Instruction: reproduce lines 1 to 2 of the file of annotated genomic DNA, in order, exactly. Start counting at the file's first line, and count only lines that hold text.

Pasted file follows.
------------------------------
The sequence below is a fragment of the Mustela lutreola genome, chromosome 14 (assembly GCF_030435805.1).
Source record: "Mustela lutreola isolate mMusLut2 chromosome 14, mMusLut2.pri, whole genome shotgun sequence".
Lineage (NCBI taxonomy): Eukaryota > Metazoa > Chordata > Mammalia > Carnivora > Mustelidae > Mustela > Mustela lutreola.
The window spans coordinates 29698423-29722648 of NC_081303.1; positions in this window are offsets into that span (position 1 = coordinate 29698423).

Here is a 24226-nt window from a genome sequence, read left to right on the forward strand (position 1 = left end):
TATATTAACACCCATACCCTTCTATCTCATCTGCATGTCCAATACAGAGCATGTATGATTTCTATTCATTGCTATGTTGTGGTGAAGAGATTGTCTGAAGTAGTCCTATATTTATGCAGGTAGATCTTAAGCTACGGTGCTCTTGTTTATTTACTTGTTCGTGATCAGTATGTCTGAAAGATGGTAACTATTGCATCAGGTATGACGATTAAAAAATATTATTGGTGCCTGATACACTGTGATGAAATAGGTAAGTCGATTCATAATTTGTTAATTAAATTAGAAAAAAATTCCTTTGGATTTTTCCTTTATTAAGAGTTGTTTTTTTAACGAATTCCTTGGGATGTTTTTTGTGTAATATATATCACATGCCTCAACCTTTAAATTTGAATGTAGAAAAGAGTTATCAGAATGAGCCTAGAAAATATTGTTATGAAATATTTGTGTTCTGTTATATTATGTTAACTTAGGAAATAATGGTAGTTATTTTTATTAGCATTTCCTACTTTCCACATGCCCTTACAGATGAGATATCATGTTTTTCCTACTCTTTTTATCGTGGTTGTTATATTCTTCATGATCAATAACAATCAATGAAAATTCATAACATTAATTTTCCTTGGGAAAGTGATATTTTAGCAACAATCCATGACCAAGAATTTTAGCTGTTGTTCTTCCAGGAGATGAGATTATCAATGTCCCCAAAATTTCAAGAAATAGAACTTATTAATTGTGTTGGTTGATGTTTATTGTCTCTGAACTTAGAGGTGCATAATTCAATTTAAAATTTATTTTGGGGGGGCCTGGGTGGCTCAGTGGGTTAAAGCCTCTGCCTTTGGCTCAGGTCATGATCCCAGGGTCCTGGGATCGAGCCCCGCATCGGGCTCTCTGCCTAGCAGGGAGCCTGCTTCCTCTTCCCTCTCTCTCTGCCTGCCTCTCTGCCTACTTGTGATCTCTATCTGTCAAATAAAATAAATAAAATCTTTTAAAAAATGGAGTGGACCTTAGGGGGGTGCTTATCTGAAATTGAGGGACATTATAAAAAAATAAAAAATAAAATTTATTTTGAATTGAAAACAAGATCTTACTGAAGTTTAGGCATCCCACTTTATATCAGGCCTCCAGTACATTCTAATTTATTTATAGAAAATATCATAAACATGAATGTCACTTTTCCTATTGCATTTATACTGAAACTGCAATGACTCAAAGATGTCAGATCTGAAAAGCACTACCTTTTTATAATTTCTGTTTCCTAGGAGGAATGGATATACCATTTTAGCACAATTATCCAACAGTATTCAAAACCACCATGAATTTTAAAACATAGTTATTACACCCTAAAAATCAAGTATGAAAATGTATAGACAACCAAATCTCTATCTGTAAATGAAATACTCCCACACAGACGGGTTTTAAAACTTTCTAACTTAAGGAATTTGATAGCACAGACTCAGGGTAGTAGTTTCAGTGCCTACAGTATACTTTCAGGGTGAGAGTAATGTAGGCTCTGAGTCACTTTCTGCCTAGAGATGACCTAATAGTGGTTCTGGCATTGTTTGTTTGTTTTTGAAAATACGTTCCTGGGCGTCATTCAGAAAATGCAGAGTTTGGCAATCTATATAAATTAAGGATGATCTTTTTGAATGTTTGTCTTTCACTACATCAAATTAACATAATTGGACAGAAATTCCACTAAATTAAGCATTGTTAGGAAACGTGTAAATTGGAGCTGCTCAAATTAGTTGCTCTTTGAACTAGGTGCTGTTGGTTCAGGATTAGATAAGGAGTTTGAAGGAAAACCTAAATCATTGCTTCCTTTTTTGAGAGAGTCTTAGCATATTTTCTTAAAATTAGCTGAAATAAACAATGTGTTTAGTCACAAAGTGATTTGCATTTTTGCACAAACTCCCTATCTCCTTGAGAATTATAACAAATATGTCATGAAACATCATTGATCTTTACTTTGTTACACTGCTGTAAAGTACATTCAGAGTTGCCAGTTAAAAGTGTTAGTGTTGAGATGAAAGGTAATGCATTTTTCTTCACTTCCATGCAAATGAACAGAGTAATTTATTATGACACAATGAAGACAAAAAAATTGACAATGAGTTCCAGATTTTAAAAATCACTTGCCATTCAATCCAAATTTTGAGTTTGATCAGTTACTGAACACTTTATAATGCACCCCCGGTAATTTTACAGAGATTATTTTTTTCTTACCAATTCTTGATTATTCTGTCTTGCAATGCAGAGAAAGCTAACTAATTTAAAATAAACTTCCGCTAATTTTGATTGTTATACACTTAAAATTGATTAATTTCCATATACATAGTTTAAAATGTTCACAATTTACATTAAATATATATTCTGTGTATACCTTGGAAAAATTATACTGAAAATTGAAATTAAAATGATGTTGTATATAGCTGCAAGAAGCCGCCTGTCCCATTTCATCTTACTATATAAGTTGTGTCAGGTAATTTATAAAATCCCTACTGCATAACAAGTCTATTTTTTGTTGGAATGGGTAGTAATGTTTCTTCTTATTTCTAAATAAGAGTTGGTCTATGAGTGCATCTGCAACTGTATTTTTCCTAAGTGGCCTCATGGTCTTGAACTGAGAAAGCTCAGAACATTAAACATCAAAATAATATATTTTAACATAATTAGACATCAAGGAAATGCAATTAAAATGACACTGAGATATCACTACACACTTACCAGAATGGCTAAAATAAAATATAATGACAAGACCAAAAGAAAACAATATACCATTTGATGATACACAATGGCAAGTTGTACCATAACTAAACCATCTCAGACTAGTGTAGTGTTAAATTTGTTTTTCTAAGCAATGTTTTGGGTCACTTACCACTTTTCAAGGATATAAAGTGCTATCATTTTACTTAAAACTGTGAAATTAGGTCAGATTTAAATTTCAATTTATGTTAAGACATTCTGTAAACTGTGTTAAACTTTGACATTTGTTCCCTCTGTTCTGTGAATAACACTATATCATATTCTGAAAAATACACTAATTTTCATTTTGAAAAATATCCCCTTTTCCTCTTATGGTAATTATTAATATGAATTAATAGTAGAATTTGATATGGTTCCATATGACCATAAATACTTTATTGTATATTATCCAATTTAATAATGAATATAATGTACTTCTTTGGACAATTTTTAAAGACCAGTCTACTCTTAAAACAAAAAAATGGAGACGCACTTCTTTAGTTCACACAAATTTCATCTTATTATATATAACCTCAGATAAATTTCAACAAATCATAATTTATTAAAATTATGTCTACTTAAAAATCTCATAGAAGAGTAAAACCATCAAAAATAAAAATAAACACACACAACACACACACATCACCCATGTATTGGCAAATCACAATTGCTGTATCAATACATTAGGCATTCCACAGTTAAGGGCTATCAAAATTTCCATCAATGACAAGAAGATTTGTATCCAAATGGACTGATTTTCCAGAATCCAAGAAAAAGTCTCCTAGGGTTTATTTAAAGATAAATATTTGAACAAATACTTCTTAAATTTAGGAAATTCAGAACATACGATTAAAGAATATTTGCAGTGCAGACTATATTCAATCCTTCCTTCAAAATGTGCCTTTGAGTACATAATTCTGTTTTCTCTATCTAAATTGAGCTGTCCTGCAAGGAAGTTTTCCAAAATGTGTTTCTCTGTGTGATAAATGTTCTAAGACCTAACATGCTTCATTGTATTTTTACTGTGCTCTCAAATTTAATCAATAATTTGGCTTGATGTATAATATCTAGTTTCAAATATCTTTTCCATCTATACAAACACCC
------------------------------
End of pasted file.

The sequence below is a fragment of the Mustela lutreola genome, chromosome 14 (assembly GCF_030435805.1).
Source record: "Mustela lutreola isolate mMusLut2 chromosome 14, mMusLut2.pri, whole genome shotgun sequence".